Halloween today is known as a time when playful kids can dress up in scary costumes and go from door to door saying, “trick or treat!” then return home with gobs of candy that make parents cringe and pick up a phone to call the family dentist. It’s a fun and carefree holiday, but for every holiday in which people have something to celebrate, there are always those that don’t agree, and therefore don’t participate. For as long as Halloween has been a holiday in the US, people have speculated and questioned its original intentions, grouping it into a category of sinful wickedness and nefarious behavior. This has given Halloween an ulterior and infamous essence, going beyond the innocence of children with costumes on and candy on their lips.
To pinpoint exactly where and when Halloween began its “Journey of Evil”, we have to go back to the holiday’s original roots. Halloween originated in the lives of Irish Celts, Scots, and other British civilizations long before the era of Christianity. Once called “Samhain,” Halloween was believed to be a time when the space between the worlds of the living and the dead were very thin, and supernatural beings, (good or bad) were allowed to roam free of their dimension and into the civilized world. In the 7th century, Pope Boniface IV created All Saints Day in honor of the saints and martyrs, overlapping with the Pagan festival of the dead. Later, All Saints Day was moved to November first instead of Oct. 31st, making Oct. 31st “All-Hallows-Eve.” November 1st is All Saints Day, so the night before is All Saints Day Eve. “Hallow” means Saint in the old English language while “E’en” is short for evening, which combines to give you Halloween.
The Pagans used the day of “All-Hallows-Eve” to the extreme, because the magic of the world was believed to have reached its height for the year on this day in which spirits roamed. The Celts and other early Pagans believed that after the spirits had been satisfied with one night of mischief, they would leave and return to the land of the dead. The early Pagans would perform sacrifices and leave food offerings to please the supernatural beings roaming in the night so that they would be satisfied and go back to their own world, while refraining from messing with the lives of people. Pagans would also use the magic of the night to predict events of the upcoming year, such as how the crops would fair and who would marry whom.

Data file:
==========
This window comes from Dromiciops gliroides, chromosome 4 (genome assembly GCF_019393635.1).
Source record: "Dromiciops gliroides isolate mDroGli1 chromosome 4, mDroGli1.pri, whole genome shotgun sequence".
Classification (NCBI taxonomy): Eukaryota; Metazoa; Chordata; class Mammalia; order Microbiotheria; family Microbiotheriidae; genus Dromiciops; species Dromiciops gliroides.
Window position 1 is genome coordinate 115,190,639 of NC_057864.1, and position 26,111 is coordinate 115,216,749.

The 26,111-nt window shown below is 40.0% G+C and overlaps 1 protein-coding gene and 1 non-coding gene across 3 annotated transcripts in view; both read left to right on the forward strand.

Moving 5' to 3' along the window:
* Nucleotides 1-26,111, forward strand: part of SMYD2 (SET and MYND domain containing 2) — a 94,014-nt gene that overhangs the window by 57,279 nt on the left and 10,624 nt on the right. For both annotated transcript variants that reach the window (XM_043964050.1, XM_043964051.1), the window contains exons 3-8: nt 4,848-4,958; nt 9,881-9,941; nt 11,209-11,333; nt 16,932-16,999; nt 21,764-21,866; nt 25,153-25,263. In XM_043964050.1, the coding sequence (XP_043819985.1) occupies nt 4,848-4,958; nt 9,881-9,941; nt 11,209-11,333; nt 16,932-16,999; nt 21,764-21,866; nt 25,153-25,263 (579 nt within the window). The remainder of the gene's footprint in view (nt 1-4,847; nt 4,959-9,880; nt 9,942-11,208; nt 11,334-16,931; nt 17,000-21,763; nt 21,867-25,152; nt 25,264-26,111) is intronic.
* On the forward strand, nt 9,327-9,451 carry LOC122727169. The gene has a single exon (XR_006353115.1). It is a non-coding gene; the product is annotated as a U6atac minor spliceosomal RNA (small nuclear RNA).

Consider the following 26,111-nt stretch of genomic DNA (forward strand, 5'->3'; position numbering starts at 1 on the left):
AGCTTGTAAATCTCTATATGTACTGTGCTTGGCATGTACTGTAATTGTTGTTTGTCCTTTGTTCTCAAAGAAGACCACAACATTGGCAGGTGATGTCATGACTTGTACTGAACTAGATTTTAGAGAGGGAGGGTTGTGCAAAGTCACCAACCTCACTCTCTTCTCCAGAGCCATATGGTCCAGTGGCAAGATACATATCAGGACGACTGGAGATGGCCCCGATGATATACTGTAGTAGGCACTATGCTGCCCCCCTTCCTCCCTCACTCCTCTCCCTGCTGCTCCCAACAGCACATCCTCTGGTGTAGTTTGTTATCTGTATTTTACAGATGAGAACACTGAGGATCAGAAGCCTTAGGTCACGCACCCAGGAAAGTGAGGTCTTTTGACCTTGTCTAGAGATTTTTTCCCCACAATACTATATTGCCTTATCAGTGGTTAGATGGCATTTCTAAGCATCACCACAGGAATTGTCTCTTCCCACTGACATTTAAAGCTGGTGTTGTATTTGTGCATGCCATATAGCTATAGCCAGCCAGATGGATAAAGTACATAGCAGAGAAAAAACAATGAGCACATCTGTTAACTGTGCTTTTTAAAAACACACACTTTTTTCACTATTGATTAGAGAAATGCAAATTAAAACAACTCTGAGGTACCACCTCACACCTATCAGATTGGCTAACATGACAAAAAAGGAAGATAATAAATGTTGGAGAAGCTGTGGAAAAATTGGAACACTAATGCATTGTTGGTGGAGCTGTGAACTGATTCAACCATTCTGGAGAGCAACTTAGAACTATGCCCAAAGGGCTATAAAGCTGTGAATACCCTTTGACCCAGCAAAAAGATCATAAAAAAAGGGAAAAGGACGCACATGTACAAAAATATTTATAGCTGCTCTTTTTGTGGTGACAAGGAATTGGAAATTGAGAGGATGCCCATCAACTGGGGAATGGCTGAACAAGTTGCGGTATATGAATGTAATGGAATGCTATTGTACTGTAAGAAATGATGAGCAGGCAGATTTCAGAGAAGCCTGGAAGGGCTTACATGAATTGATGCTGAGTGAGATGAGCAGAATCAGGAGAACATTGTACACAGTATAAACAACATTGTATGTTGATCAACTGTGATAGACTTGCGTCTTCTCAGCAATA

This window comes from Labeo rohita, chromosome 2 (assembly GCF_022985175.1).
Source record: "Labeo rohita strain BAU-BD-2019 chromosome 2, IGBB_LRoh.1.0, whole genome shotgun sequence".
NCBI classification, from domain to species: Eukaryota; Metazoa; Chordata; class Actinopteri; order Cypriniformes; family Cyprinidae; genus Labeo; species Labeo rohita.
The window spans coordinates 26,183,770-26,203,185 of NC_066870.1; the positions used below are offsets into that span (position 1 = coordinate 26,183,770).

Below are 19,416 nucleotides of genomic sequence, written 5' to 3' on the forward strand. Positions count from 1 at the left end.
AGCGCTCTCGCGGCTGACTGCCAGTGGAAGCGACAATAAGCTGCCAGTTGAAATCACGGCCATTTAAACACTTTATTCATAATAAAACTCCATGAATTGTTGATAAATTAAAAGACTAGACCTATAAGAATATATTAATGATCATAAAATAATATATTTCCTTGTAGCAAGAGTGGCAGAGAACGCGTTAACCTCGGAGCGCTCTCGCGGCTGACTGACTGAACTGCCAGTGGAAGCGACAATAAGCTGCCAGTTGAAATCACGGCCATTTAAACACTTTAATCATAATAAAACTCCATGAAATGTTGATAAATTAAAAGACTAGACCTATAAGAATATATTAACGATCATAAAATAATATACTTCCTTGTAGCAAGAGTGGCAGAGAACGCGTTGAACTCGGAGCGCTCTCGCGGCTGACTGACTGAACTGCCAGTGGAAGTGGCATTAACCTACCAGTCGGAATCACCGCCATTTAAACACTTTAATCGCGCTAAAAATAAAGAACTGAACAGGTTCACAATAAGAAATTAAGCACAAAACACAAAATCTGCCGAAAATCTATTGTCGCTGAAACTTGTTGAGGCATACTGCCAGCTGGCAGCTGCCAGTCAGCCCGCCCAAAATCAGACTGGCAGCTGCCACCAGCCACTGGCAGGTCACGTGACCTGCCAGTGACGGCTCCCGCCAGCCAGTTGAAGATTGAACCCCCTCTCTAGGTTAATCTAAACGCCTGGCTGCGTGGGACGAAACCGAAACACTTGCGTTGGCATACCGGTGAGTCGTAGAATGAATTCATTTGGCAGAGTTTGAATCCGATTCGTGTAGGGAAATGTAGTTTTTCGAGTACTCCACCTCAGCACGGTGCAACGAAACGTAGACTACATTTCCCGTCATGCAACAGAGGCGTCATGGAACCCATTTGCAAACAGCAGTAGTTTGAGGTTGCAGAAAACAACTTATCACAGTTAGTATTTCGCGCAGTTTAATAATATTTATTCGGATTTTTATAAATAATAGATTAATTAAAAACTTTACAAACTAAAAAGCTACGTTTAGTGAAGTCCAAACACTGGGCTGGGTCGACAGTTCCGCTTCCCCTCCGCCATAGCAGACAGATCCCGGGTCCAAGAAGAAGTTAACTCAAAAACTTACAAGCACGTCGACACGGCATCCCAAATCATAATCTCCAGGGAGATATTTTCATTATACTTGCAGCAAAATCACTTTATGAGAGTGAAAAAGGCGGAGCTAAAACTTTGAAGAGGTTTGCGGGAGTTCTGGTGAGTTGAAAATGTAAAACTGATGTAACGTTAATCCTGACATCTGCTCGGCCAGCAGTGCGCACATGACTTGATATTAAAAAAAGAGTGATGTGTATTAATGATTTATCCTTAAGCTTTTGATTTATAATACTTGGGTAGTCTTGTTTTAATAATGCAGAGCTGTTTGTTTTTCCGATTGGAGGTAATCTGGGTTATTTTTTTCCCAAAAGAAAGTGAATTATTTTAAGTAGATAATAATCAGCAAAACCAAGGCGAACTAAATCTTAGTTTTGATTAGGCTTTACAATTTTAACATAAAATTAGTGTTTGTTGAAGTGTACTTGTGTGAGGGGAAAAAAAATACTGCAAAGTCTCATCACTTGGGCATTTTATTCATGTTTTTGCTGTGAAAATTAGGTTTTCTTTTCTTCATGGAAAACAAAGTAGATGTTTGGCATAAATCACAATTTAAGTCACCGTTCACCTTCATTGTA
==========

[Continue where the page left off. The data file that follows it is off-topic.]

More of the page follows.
When Rome’s conquest lead to the takeover of lands in the British area, “All-Hallows-Eve” was integrated with two other religious festivals of the time known as Feralia and a festival devoted to the Roman goddess of fruits and trees. By the time Christianity came around, Halloween was already associated with a Pagan holiday, so it was integrated with Christian beliefs. Likewise, when Europeans came to settle America, they brought with them the tradition and beliefs needed to shape Halloween into what it is today.
Some of the traditions we have today can be traced back to the beliefs of early Pagans, and the start of Halloween. Lighting Jack-o-Lanterns comes from a Pagan story that a man named Stingy Jack captured one of the demonic spirits and trapped him in a tree by carving a cross into the bark. But the demonic creature was said to have gotten loose and cursed Stingy Jack by making him walk at night for eternity. Carving pumpkins with scary faces is supposed to ward off Jack and all other evil spirits, keeping them from entering a person’s home. Also, to protect themselves from a world being invaded by supernatural forces, Celtic Pagans would dress up in scary costume and makeup, as to blend in with the unseen forces around them, hence our American way of dressing up as different monsters and villains for Halloween.
Most think of Halloween as a fun children’s holiday, but it should be said how much in common there is between today’s modern-day American holiday and modern-day witchcraft in contrast to the beliefs of the Celtic people. Samhain for the Celts was not only a day to ward off spirits, but also a day to celebrate the end of the crop season, and the beginning of fall. Ancient Celts also celebrated the successful harvest, giving thanks for the crop produce on this day of spirits. This is contrary to the belief that Samhain was a time for witches to worship Satan. The Satanic rituals now performed around Halloween today are the invention of modern Satanists whom have put more of a focus on the day as being a time when the living can communicate with the dead, making sacrifices and divinations possible.
Halloween today is innocent and all for the sake of fun. If you are young enough to Trick-or-Treat, you are in it for the candy and costumes. If you are a few years older, maybe you like to get together with friends and scare the younger kids or just hang out and munch on some candy. At any rate, Halloween is a holiday that can be celebrated by anyone, regardless of your religious beliefs.
– by Brittany Campbell, Staff Writer